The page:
29. Kapitol says:

    Six years ago people were begging for Incarna and WIS.

    People want that ambiguous “dynamism” back but are never willing to accept that the game is inevitably going to grow in players and content. In many ways Eve’s players/core game mechanics are its own worst enemy. Development at CCP has been slow and sloppy. Tyrannis sucked. Opinion on that doesn’t vary widely.

    But some forum warriors have totally blown their lid about *avatars*. One person likened it to playing the sims, in which case any game which featured a 3rd person point of view would also qualify. I think people have lumped all of the generalized anxieties of late into their criticism of walking in stations, not the garbage DLC/vanity program CCP have freakishly birthed.

    A couple months of shit development because CCP are making another game, a faction of loud people on the forums go berserk over the jealousy complex, and you have a full-blown bandwagon that’s threatening the existence of my main hobby.

    Never enjoy talking about this.

    • Ovno says:

      @Six years ago people were begging for Incarna and WIS.

      What? No they weren’t I was there, everyone was shouting about how they didn’t give a shit about walking in stations and what they wanted instead was for ccp to fix the lag, fix the bugs and work on the actual game….

  30. DarkFenix says:

    I wonder what Goons will do this time, maybe start DDOS’ing again. They already cheat and exploit like crazy in game so not a whole lot they can do there differently. Hell maybe the entirety of Goonswarm could quit Eve altogether, two birds with one stone there; get CCP’s attention via revenue loss and clean out most of the Eve community’s worst twats in the process.

  31. Erithtotl says:

    Ultimately I think CCP is dealing with the problem that even if they do keep adding content to keep their existing players happy, over time attrition will reduce that player base (people get lives, get bored, find new games or new priorities for their money…), and the influx of new players is less than the outflux of old ones. So they need new revenue streams, especially if they want to grow like most businesses rather than just maintain the status quo.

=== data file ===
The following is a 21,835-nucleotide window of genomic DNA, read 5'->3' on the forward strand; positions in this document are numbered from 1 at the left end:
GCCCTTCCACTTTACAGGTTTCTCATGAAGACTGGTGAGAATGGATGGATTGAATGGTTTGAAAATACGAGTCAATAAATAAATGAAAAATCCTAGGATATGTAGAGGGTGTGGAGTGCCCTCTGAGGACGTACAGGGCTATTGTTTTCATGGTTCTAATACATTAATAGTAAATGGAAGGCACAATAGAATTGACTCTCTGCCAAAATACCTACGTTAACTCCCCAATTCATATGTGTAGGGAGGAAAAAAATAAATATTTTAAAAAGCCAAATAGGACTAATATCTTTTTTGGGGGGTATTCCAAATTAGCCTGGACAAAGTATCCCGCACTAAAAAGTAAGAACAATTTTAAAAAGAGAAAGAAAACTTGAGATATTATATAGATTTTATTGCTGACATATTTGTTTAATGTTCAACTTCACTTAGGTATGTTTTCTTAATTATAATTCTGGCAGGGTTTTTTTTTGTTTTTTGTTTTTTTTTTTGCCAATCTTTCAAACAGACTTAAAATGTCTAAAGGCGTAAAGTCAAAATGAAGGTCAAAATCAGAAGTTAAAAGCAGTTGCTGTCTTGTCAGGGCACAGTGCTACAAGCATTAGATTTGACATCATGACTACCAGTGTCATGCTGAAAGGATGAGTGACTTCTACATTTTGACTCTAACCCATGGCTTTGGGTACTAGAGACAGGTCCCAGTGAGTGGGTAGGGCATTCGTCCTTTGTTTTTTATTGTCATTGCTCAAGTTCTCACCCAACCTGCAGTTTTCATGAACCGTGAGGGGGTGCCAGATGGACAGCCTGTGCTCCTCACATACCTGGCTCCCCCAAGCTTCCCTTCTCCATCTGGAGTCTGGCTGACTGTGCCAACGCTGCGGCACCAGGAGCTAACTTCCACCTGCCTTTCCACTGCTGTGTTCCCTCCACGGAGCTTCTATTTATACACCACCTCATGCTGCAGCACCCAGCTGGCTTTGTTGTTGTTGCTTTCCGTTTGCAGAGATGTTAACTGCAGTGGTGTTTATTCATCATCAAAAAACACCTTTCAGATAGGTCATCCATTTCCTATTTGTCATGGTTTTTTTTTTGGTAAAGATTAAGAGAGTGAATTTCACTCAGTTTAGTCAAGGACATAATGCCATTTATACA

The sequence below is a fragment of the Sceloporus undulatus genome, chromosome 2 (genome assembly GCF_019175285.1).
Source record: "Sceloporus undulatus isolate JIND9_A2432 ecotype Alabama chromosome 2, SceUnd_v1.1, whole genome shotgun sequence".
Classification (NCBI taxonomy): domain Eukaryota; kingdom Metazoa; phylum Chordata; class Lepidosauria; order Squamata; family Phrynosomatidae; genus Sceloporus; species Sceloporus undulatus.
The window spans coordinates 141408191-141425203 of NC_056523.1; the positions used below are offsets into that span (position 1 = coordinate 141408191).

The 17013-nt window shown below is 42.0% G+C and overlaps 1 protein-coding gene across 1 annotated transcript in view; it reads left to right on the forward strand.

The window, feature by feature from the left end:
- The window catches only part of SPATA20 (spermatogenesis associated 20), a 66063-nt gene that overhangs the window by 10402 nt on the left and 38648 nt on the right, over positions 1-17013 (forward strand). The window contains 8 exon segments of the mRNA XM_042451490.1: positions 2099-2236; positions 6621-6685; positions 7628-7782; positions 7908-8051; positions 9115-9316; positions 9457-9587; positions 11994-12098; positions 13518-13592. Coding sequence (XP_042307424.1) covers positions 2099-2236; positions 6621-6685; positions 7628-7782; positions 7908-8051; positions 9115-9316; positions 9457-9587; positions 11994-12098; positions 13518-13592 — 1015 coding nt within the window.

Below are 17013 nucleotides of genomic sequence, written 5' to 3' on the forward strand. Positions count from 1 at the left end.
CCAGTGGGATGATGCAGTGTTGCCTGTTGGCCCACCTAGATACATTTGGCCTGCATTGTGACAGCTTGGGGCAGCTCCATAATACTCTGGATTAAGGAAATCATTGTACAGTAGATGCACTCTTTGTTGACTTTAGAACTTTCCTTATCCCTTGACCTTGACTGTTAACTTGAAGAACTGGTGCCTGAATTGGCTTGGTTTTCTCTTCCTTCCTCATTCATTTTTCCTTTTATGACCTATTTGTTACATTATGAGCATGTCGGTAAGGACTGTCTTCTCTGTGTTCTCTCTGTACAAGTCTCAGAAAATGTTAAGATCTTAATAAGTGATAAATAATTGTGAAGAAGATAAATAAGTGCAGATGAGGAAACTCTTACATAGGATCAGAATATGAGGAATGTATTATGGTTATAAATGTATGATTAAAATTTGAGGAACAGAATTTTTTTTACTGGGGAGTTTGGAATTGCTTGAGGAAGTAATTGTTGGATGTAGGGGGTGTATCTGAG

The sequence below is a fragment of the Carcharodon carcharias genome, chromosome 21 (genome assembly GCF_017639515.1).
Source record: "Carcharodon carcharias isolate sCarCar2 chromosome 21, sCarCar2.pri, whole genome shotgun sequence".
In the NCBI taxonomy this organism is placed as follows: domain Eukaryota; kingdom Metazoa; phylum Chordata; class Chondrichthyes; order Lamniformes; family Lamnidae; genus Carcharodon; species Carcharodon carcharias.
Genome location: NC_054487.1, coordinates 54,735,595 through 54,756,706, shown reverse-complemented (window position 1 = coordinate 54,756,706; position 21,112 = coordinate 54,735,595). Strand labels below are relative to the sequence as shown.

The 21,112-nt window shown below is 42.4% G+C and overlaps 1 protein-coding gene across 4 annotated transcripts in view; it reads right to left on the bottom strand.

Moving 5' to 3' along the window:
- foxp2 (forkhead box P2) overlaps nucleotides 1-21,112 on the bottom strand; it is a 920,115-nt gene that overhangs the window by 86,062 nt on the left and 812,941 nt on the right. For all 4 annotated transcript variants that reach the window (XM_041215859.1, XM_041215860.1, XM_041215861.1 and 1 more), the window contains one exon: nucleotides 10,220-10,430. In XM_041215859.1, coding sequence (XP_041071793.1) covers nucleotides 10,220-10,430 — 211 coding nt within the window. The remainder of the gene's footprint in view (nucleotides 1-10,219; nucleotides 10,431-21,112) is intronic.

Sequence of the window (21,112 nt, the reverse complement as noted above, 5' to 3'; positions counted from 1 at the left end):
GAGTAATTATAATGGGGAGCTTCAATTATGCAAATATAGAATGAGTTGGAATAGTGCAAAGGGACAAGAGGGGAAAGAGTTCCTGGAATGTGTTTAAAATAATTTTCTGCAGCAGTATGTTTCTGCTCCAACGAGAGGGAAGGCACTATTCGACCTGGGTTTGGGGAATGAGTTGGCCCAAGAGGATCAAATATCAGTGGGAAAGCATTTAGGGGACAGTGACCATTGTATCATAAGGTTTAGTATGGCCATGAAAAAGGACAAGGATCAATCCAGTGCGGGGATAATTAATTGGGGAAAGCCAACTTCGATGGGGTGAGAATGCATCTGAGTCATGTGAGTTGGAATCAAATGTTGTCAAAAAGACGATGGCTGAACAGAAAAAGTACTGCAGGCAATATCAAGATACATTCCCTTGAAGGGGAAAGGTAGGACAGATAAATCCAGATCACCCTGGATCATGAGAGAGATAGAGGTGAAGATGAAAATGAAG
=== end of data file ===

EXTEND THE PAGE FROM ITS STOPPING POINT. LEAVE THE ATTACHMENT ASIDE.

The problem with EVE is that, to modify the cliche, it’s ‘Incredibly difficult (and generally unpleasant) to learn but hard to master’. It’s so un-noob friendly that I’m guessing a huge percentage of those who are big-time players now, if they actually transplanted their 2006 selves to now and started playing EVE for the first time (getting ganked ever 10 seconds, feeling 4 years behind the top players, etc), they’d never get going.

    Despite this talk of the recent expansions focusing on noobs, I don’t think avatar chat rooms are going to get new players past the first few months learning curve. And the vanity item store is absolutely not for new players, but rather for hardcore ones (who else would spend $70 on an eyepatch?). I think CCP is just trying to keep getitng as much money out of their cash cow while they attempt to branch out into new areas to increase revenue, because they realize that their core playerbase is so opposed to easing the game’s punishing startup curve or levelling the playing field that they could never institute the changes made to widen appeal, not to mention that the game already has such a strong reputation as ‘Lord of the Flies in Space’ that its unlikely there is anything they could do to attract those users anyway.

  32. FunkyBadger3 says:

    Self-entitled whining – appears no different to the persistent turdspout aimed at Notch about him being a lazy so-and-so for having the gall to take time off from developing Minecraft.

    • Thants says:

      And there we have it! The official Entitlement comment, come to shut down any discussion. Move along folks, FunkyBadger3 has invalidated your opinions.

  33. buzzmong says:

    It doesn’t help that CCP have lied about a number of things over the past year.

    The biggest two are the cash shop, where a CCP employee is on record in June 2010 saying that, no, there’s NO plans whatsoever for a cash shop, not work is being done, just no. Which was backing up what both the CEO and the producers had said previously, and the idea of a cash shop is something that the EvE playerbase as a whole expressed their outright loathing of.

    The player base were *incredibly* annoyed when 8 months later, the cash shop was put on the test server for public beta, as obviously knowing CCP, it had to have been planned for longer than 8 months.